Thomas Hobson: Hobson's Choice

Creating My Cambridge invites you to compose your own pieces, songs, raps, poems, dramas, stories inspired by the Hobson story - about the inn keeper who ran the horse stable - and became an important Cambridge philanthropist.

To help your getting creative we have some historical information with some illustrations on this website in the histories section here.   

We have rounds and a song with lyrics composed by the CBBC's Horrible Histories song writer called Dave Cohen. Please find the words and the music score and sound files if you scroll down this page.

Here are the rounds:

1. Hobson's Horses

(To tune of Frere Jacques)
Hobson's Horses
Hobson's Horses
Take your choice
In your voice
Ask him for another one
Ask him for the other one
He will say
'Not today'.

2. Hobson's Choice

(To tune of London's Burning)
Hobson's Choice is
Hobson's Choice is
For a speedy horse
Very best of course
Faster faster!
Faster faster
He replied
'I decide'

Hooray for Hobson

The song called "Hooray for Hobson" is set to music by the composer, Karen Wimhurst.

ComposerKaren Wimhurst with lyrics written by Dave Cohen

Performed by: Milton Road Primary School Choir.

Location: This piece and its historical context are closely linked with St Catharine's College, University of Cambridge, CB2 1RL.

Lyrics: You can download the lyrics here. Dave has also written some Rounds as warm-up pieces and the lyrics can also be read at the foot of this page.

Score: The score can be downloaded here.

This audio file is a recording & edit by Historyworks:


Hobson’s choice, yes it’s Hobson’s choice

I'm Thomas Hobson now hear me say 
I came to fame the Cambridge way 
If you wonder what's the cause of my celebrity 
It's 'Hobson's Choice' - that's named after me 
'Hobson's Choice' - that's named after me 
You're dying to know what the story is of course 
So I'll tell you, it begins with a horse 
Yes, it begins with a horse

Thomas Hobson ran the Cambridge mail 
His horses galloped the delivery trail 
When they weren't running all around the towns 
Thomas Hobson hired them out to the local gowns 
(Hobson’s choice, yes it’s Hobson’s choice)

I owned forty speedy horses and every one 
Was fast so the gowns liked to race them for fun. 
Each academic asked for his favourite mare 
But I said sorry guys you'll have to share 
You'll have to share 
Yes I will decide when to rest or rent each horse 
You get what you're given - that's Hobson's Choice. 
You get what you're given - that's Hobson's Choice.

Thomas Hobson ran the Cambridge post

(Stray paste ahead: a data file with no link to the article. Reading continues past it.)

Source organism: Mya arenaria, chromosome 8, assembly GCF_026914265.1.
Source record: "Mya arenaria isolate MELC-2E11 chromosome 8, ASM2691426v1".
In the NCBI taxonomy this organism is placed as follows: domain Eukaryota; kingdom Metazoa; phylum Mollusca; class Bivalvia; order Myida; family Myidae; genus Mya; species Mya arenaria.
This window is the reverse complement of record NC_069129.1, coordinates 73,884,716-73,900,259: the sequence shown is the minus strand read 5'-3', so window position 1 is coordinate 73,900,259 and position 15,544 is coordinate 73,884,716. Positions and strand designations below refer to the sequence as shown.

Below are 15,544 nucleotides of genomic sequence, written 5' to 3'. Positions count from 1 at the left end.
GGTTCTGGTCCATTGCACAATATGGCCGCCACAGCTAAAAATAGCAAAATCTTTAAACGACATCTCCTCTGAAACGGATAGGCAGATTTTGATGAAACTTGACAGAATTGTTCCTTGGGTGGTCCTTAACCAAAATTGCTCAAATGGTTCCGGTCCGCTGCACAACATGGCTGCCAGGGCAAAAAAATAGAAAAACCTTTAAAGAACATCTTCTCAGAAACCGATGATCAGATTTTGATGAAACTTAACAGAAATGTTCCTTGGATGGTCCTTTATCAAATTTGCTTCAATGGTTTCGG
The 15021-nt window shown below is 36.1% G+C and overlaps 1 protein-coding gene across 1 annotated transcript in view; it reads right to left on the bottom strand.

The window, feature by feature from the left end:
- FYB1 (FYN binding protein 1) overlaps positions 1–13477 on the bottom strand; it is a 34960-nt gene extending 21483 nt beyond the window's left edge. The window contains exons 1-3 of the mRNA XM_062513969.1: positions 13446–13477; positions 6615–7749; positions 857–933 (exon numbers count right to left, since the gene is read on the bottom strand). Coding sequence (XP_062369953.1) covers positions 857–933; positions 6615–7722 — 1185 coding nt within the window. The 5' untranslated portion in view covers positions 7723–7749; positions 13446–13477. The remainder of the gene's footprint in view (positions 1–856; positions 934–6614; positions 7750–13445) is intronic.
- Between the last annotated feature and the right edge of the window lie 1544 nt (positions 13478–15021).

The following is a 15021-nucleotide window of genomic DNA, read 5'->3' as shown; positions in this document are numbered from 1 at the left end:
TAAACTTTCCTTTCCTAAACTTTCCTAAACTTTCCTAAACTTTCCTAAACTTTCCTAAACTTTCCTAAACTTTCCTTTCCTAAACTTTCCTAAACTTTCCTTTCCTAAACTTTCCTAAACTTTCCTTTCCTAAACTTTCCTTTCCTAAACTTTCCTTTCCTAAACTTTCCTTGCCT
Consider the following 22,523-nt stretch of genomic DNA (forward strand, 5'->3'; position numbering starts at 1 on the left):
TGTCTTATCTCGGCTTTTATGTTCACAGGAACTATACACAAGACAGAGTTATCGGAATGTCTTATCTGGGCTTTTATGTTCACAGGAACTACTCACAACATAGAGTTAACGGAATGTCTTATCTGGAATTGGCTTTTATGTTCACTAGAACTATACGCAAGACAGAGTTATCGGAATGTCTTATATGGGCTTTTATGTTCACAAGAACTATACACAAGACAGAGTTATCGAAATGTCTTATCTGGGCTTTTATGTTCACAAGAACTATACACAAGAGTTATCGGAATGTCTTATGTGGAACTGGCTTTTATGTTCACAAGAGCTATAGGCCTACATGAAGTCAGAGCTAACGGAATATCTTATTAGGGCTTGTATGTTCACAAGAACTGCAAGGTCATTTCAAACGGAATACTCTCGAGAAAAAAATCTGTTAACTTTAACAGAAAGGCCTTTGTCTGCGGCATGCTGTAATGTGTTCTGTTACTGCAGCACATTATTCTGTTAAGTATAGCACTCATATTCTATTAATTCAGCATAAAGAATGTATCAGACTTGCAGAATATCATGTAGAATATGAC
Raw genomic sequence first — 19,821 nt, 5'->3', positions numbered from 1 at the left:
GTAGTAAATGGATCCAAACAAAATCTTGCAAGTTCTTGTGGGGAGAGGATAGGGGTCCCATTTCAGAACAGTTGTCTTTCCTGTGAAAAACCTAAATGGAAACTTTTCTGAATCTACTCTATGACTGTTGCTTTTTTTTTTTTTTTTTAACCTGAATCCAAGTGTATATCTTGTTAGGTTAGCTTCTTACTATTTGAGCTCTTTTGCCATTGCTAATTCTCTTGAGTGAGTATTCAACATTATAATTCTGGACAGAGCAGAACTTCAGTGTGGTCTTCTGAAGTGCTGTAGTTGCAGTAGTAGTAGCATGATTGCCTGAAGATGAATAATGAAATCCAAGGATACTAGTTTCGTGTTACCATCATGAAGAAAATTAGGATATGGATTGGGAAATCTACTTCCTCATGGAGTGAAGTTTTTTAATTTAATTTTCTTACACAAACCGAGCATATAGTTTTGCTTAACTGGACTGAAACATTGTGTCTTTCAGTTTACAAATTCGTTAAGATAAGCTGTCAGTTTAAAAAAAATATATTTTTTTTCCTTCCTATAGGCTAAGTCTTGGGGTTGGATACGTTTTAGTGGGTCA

But hiring out his horses earned him the most 
Oh Hobson's Choice's fame was built upon 
A mention in a famous poem by Milton 
Hobson’s Choice, Hobson’s Choice, he’s a Cambridge man

But it's not just the horses I'm famous for you knew it, (he’s a Cambridge man) 
I was the man who brought you Hobson's Conduit (he’s the man) 
You curse me every time you fall off the seat 
Of your bike when you crash in Trumpington Street 
But that ditch saved lives of many Cambridge sons and daughters 
Delivering the town's (the town’s) first clean fresh water

Thomas is best known for Hobson's Choice 
But that's not the only reason we rejoice 
His conduit saved lives, that’s why we say 
You should celebrate his name up to this day 
You should celebrate his name up to this day


©Dave Cohen 2014


Part for Voice 1:

Part for Voice 2:

Part for Voices 3 and 4:

Historical Context

The story of ‘Hobson’s choice’ dates back to the 17th century when Thomas Hobson (1544-1631) was the manager of a stable behind the George Inn, located outside what are now the gates of St. Catharine’s College on Trumpington Street. Hobson’s main job was to transport mail between Cambridge and London. A lucrative way to make money was to hire the horses that he did not use for mail delivery to the students and academic staff of the University.

Most of Hobson’s customers wanted to hire the fastest horses in the stable. Hobson soon realised that this would result in overworking his best horses so he established a rotation system and only offered the next horse in the queue, rather than letting customers choose the best one available. He had a strict policy of ‘This one or none’. The policy does not imply that there was no choice, there was one, the choice between ‘take it or leave it’. This type of choice in life became known by the concept, handed down through generations by the phrase ‘Hobson’s choice’.

Thomas Hobson in his own time was a prolific figure in Cambridge and like many philanthropists of the period he funded a number of social projects. In 1628 he contributed to a Workhouse known as Hobson’s House. This would later become the infamous Spinning House, a  ‘house of correction’  specifically for young girls and women, notoriously used by men of the university to police  the behaviour of women of the city. This was a problematic institution and a source of tension between men and women, town and gown in the city, characterized in our app by  “Unsung Women of Cambridge”.

Hobson also established Hobson’s conduit, a watercourse that aimed to bring fresh water into the city. Fresh water was necessary because increasing numbers of students and university staff were dying of plague, due to the unsanitary conditions. The conduit was built between 1610 and 1614, running along both sides of Trumpington Street towards St. Catharine’s College. If you walk along Trumpington Street, you can still see the conduit running the length of the street, particularly deep and hazardous outside the Fitzwilliam Museum, characterized in our app by the “crash” sequence in our song “Hooray for Hobson”.

Image courtesy of Cambridge City Council.

Thomas Hobson: Hobson's Choice


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